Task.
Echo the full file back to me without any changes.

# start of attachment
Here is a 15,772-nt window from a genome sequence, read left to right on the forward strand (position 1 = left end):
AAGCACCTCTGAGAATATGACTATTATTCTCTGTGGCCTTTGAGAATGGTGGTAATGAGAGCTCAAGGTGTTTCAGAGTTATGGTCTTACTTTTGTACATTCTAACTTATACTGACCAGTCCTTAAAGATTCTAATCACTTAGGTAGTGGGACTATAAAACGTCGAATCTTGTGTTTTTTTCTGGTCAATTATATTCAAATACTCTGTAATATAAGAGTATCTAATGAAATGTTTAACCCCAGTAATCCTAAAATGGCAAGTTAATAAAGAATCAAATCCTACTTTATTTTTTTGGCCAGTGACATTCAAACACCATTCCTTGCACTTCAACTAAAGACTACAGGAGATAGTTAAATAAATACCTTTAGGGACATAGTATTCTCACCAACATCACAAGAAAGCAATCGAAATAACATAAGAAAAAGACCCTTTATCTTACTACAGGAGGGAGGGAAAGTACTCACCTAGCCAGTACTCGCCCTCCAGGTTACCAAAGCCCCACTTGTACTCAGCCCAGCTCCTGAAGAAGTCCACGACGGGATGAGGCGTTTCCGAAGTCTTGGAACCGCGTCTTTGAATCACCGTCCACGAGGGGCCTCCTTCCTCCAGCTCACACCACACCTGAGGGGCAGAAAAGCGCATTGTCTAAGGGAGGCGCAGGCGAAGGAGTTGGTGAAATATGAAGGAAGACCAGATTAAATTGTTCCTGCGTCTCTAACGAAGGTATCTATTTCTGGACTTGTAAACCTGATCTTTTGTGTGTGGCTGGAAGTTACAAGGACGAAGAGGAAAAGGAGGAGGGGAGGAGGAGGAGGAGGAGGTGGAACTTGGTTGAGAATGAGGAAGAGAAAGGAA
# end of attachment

Here is a 15,772-nt window from a genome sequence, read left to right on the forward strand (position 1 = left end):
AAGCACCTCTGAGAATATGACTATTATTCTCTGTGGCCTTTGAGAATGGTGGTAATGAGAGCTCAAGGTGTTTCAGAGTTATGGTCTTACTTTTGTACATTCTAACTTATACTGACCAGTCCTTAAAGATTCTAATCACTTAGGTAGTGGGACTATAAAACGTCGAATCTTGTGTTTTTTTCTGGTCAATTATATTCAAATACTCTGTAATATAAGAGTATCTAATGAAATGTTTAACCCCAGTAATCCTAAAATGGCAAGTTAATAAAGAATCAAATCCTACTTTATTTTTTTGGCCAGTGACATTCAAACACCATTCCTTGCACTTCAACTAAAGACTACAGGAGATAGTTAAATAAATACCTTTAGGGACATAGTATTCTCACCAACATCACAAGAAAGCAATCGAAATAACATAAGAAAAAGACCCTTTATCTTACTACAGGAGGGAGGGAAAGTACTCACCTAGCCAGTACTCGCCCTCCAGGTTACCAAAGCCCCACTTGTACTCAGCCCAGCTCCTGAAGAAGTCCACGACGGGATGAGGCGTTTCCGAAGTCTTGGAACCGCGTCTTTGAATCACCGTCCACGAGGGGCCTCCTTCCTCCAGCTCACACCACACCTGAGGGGCAGAAAAGCGCATTGTCTAAGGGAGGCGCAGGCGAAGGAGTTGGTGAAATATGAAGGAAGACCAGATTAAATTGTTCCTGCGTCTCTAACGAAGGTATCTATTTCTGGACTTGTAAACCTGATCTTTTGTGTGTGGCTGGAAGTTACAAGGACGAAGAGGAAAAGGAGGAGGGGAGGAGGAGGAGGAGGAGGTGGAACTTGGTTGAGAATGAGGAAGAGAAAGGAA